Current and future U.S. free trade agreements, including those under negotiation with the EU and through the TPP, will be beneficial for all U.S. companies, especially SMEs, to gain market access to half of the global economy and continue growing America’s export footprint overseas.

For more information, read the full Census report or review ITA’s summary of the report highlights. Also, be sure to check out our infographic .

* “Known value” refers to export transactions that can be linked to a specific company, so in many cases these figures may be underestimated.

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President Obama Renews Charge to Help Rural Companies and Communities Compete Globally

February 27, 2015

This post originally appeared on the Department of Commerce blog.

Spiral candles proudly made in North Dakota.Yesterday, President Obama announced new commitments in the “Made in Rural America” export and investment initiative, which is charged with bringing together federal trade-related resources for rural communities and businesses. This announcement reflects the Administration’s strategy for ensuring workers and businesses of all sizes, from communities large and small, benefit from the nation’s economic resurgence.

The Department of Commerce also released data yesterday that show 26 states set new export records in 2014, and many of those states are in the nation’s heartland.

The Administration’s next steps in the “Made in Rural America” initiative build on input received from rural businesses and communities throughout the past year.  Following the President’s announcement of the initiative in February 2014, agencies led several regional forums across the country, a Rural Opportunity Investment conference last summer, and new partnerships to help more rural businesses – making everything from amphibious vehicles to aquaculture products – plug in to export assistance.

Last year, we confirmed that rural businesses have the products and services in demand worldwide, and the drive to export – just like urban businesses. The challenge is improving their access to information and export services, including financing and logistics. U.S. Commercial Service – North Dakota Director Heather Ranck and rural companies spoke about that in this “Export Experts” video released last October.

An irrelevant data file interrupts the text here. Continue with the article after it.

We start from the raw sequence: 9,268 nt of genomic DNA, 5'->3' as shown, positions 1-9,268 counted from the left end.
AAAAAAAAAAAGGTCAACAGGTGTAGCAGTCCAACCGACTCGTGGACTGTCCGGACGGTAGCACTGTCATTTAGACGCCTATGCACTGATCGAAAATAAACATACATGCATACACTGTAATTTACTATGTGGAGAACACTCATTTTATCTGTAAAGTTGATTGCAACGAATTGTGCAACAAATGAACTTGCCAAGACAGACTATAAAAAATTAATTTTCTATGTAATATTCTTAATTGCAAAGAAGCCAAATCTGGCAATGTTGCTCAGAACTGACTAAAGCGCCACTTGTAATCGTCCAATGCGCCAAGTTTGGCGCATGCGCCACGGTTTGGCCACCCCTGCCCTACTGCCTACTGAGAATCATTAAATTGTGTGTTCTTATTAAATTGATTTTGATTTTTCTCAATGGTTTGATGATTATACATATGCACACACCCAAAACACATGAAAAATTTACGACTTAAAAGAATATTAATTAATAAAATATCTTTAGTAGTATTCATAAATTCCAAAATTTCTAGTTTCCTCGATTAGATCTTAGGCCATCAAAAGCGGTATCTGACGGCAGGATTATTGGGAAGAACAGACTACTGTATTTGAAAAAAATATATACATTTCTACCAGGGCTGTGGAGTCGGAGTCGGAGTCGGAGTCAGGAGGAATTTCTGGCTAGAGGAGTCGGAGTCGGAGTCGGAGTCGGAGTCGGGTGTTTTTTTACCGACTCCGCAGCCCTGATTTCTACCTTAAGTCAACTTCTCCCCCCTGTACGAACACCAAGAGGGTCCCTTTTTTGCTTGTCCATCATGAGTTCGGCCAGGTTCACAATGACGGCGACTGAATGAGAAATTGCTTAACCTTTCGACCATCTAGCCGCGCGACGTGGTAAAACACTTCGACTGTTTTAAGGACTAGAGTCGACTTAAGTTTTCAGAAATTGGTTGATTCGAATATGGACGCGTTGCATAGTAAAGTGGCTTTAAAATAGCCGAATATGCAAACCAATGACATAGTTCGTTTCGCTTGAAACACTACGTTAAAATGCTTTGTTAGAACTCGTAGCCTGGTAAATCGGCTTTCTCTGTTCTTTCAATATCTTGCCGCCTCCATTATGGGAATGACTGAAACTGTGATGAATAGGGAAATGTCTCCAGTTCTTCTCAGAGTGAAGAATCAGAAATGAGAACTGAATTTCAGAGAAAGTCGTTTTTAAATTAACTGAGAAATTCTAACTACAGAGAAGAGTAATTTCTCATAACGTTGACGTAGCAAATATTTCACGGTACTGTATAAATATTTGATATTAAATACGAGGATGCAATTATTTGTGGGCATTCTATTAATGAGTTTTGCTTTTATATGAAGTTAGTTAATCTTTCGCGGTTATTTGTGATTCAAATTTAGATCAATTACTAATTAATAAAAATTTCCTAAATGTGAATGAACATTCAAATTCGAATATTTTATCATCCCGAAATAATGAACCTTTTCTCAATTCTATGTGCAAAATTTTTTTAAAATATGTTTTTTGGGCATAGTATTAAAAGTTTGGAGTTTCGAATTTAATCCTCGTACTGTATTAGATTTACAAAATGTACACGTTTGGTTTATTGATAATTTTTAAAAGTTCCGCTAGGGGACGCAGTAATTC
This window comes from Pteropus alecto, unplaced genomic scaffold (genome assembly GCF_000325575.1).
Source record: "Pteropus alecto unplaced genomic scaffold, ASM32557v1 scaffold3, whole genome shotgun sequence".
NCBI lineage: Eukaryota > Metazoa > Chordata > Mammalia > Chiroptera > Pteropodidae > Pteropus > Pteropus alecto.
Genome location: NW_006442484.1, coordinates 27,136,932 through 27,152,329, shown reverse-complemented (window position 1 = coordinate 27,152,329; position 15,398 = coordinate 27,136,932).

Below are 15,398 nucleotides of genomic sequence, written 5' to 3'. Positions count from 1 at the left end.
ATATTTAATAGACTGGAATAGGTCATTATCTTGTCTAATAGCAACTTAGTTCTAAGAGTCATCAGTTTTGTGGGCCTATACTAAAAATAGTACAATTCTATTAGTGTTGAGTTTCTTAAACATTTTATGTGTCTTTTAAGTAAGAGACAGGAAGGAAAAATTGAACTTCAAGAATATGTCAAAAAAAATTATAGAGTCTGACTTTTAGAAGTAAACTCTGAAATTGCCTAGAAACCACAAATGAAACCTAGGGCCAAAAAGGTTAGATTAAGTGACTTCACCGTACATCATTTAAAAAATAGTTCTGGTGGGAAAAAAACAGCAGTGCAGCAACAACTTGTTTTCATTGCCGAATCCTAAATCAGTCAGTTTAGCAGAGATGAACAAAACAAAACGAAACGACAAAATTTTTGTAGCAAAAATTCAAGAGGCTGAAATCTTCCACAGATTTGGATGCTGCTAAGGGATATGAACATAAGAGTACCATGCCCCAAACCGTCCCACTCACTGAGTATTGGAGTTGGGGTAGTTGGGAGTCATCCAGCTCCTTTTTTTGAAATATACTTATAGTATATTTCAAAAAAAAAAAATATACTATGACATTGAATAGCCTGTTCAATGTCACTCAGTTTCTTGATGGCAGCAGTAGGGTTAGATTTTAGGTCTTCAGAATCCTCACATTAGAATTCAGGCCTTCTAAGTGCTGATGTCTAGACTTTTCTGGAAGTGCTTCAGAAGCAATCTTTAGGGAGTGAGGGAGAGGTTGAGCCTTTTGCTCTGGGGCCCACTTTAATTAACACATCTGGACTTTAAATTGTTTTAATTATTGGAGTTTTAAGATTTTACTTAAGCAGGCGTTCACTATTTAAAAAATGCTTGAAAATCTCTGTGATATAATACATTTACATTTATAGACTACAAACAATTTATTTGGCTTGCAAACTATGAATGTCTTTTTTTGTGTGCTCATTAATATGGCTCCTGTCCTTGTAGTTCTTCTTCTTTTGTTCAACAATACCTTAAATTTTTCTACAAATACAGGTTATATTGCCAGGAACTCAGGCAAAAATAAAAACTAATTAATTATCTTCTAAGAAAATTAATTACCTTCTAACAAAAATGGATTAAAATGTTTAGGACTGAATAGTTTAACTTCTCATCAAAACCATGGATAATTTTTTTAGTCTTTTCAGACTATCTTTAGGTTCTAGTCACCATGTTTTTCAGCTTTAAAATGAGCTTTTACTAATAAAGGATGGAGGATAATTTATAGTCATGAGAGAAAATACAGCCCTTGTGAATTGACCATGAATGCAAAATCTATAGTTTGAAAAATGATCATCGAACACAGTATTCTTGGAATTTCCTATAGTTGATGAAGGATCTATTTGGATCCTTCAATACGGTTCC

Highlights from yesterday’s announcement include the following:

  • The International Trade Administration has established a new National Rural Export Innovation Team to help more rural businesses access export-related assistance, information and events. The team already has 74 members nationwide.
  • Through the support of the Appalachian Regional Commission, Delta Regional Authority and others, we will double the number of rural businesses served by these partners that international trade shows and missions.
  • The Economic Development Administration (EDA) will launch a new i6 Rural Challenge, based on the previously successful i6 challenges, which will focus on providing funding to rural communities to build capacity for commercializing technology.
  • EDA will establish a mentor-protégé program for rural communities that will help all communities involved learn how to leverage their own assets, build their resources, and foster a culture that drives innovation and entrepreneurial thinking.
  • Agencies will work with state and local partners to raise awareness of federal resources with rural businesses and community lending institutions.  This includes commitments from the Ex-Im Bank, SBA and the Delta Regional authority as well as the U.S. Postal Service’s commitment to host internationally-focused “Grow Your Business” day-long events across the country.
  • The Department of Agriculture and its partners will lead reverse trade missions and ITA will conduct outreach events for rural businesses to meet foreign buyers and commercial experts.

Many at the county, state, and national level responded to the President’s “Made in Rural America” charge, as we saw first-hand in Canonsburg, PA; Memphis, TN; Cortland, NY; Tuscaloosa, AL; Cedar Rapids; Gila County, AZ and Clackamas County, OR. In addition, the Administration has made efforts like Made in Rural America a key priority in our national export strategy, NEI/NEXT.

For more information, visit businessusa.gov/rural-exporting.